Small Galaxy, 11 Billion Light Years Away, A Hotbed of Star Formation
The Hubble Space Telescope takes a peek into one of the most active galaxies in space, NGC 1569, 11 billion light-years away in the constellation of Camelopardalis known as the Giraffe. And as revealed, the galaxy is the hotbed of vigorous star formation.
NASA/ESA's Hubble Space Telescope is now looking at a starburst galaxy. Starburst meaning it is abundant with stars and is producing lots of them at a rate higher than previously observed in other galaxies. Based on NASA's data, in almost 100 million years, the galaxy NGC 1569 produced stars more than 100 times faster than the Milky Way galaxy.
Because of this, the galaxy that glistens more than the usual is home to the super star clusters. Three of the star clusters are visible in the image released by NASA. Each cluster is believed to have more than one million stars that reside within a large cavity of gas carved by multiple supernovae that are remnants of massive stars.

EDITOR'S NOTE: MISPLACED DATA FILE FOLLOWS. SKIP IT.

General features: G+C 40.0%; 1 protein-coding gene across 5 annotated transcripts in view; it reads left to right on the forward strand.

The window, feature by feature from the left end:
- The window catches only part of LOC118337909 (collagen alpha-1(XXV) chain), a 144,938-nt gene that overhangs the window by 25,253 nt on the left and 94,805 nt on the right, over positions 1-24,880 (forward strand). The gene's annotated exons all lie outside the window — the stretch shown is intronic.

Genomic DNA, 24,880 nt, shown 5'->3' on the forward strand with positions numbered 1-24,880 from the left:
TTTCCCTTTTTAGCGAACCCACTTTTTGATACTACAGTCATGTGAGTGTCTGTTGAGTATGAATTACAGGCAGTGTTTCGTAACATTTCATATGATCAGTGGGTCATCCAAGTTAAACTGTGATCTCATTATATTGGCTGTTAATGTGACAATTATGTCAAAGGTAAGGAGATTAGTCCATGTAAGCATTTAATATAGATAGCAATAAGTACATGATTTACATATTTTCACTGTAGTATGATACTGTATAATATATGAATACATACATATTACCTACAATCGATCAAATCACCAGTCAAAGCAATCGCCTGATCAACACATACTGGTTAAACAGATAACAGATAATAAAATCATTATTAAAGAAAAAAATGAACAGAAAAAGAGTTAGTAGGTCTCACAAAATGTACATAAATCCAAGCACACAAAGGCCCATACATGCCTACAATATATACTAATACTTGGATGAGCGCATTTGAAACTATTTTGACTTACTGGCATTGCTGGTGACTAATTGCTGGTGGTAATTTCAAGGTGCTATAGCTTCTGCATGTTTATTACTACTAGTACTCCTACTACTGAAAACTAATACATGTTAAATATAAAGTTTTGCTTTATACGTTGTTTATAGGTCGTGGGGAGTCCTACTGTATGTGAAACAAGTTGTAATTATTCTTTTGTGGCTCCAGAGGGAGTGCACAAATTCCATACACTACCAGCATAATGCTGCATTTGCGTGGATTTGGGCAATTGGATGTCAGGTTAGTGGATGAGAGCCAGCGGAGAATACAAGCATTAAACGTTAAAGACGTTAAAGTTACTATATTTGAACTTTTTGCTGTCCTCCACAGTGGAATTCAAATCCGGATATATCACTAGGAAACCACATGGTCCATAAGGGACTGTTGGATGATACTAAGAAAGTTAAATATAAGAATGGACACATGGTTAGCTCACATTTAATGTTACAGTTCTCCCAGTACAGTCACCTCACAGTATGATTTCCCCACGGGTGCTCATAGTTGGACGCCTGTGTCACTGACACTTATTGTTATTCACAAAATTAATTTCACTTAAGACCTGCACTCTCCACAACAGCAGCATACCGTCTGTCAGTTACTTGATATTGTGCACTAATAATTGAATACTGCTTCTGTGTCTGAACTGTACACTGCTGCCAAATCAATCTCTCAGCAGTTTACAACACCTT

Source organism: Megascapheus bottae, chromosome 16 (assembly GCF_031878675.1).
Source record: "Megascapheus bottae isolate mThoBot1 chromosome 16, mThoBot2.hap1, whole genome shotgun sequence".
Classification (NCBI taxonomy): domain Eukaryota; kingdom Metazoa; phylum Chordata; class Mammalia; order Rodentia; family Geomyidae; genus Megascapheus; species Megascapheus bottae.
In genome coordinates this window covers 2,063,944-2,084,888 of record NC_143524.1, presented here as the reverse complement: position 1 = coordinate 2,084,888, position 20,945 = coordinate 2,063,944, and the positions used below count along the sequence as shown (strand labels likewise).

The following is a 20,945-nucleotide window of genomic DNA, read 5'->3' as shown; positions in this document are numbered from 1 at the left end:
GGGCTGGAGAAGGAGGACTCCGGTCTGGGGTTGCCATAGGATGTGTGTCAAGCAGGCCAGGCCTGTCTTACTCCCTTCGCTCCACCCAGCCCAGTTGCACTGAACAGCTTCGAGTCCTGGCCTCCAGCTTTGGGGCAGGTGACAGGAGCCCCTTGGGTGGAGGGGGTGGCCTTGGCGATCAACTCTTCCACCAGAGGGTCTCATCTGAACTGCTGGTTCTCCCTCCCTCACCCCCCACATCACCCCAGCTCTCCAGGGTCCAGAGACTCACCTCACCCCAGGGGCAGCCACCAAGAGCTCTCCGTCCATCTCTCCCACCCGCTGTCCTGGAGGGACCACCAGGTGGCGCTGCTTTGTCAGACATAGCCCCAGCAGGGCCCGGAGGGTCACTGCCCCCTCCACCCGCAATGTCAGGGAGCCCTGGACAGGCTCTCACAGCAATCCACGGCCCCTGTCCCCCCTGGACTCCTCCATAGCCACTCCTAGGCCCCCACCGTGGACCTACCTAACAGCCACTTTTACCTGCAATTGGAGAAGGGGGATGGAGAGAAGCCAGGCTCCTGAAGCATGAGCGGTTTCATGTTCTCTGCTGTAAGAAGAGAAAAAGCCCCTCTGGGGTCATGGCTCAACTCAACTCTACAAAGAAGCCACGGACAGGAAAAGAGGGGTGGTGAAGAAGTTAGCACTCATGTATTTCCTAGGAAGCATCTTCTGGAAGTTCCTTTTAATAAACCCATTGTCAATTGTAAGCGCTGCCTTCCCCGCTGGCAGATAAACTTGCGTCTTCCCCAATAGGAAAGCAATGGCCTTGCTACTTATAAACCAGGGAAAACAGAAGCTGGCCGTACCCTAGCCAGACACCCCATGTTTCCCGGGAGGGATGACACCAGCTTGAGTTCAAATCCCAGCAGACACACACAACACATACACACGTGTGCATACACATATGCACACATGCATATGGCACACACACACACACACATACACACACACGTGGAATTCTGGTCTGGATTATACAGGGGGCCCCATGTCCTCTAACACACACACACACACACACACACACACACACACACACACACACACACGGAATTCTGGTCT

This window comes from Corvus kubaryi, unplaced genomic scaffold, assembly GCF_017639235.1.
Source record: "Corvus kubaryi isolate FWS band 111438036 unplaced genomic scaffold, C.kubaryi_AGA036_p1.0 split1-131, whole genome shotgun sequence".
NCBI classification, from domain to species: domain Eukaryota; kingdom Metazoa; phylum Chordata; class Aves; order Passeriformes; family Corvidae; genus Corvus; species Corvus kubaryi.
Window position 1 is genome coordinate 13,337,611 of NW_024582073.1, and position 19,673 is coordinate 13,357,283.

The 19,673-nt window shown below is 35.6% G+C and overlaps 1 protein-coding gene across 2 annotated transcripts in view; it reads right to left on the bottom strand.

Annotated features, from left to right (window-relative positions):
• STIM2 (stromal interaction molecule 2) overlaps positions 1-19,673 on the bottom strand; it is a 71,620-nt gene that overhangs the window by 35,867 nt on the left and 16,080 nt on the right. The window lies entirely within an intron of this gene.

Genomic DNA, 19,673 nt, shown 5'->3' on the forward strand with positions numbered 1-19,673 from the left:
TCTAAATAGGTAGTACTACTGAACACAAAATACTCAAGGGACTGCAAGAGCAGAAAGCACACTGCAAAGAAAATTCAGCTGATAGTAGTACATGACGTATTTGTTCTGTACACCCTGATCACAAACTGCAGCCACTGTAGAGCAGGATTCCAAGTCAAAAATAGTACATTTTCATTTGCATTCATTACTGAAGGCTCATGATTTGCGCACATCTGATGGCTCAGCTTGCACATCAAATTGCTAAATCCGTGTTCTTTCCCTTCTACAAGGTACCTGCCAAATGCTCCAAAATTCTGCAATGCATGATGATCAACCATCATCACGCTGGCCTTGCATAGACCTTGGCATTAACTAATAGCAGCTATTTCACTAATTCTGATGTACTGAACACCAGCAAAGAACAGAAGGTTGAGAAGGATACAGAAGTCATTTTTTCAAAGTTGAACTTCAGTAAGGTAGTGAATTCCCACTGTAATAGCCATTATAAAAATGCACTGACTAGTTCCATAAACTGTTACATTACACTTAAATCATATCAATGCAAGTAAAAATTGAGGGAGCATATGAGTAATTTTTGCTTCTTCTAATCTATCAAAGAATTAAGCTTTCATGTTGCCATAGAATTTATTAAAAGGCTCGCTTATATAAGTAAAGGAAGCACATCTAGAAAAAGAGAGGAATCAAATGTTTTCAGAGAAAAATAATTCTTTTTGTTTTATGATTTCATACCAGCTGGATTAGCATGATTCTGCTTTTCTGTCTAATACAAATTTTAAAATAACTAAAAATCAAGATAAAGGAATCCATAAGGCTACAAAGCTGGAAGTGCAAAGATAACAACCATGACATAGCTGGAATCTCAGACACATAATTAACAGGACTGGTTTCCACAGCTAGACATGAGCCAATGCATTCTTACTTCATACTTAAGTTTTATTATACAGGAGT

Using the Hubble Space Telescope's Advanced Camera for Surveys, astronomers calculated the precise distance of NGC 1569 and that it is one and a half times farther away than previously thought.
A galactic nursery, as experts call it, NGC 1569 produces stars at a rapid rate and because of that, it can easily be seen by the NASA's Hubble Space Telescope due to the luminance of the newly formed stars. Experts suggest that the OC 342 cosmic congregation is the force behind the raid star-producing quality of NGC 1569, according to a report by Phys.Org.
The Hubble Space Telescope provides astronomers and scientists with clear and deep views of the Universe. And due to its help in NASA's investigation of the deep space, NASA extended its service to another five years until 2021.
The gravitational interactions between galactic groups could be compressing gasses in NGC 1569 when the gasses collapse, it is compressed, heats up and then forms new stars.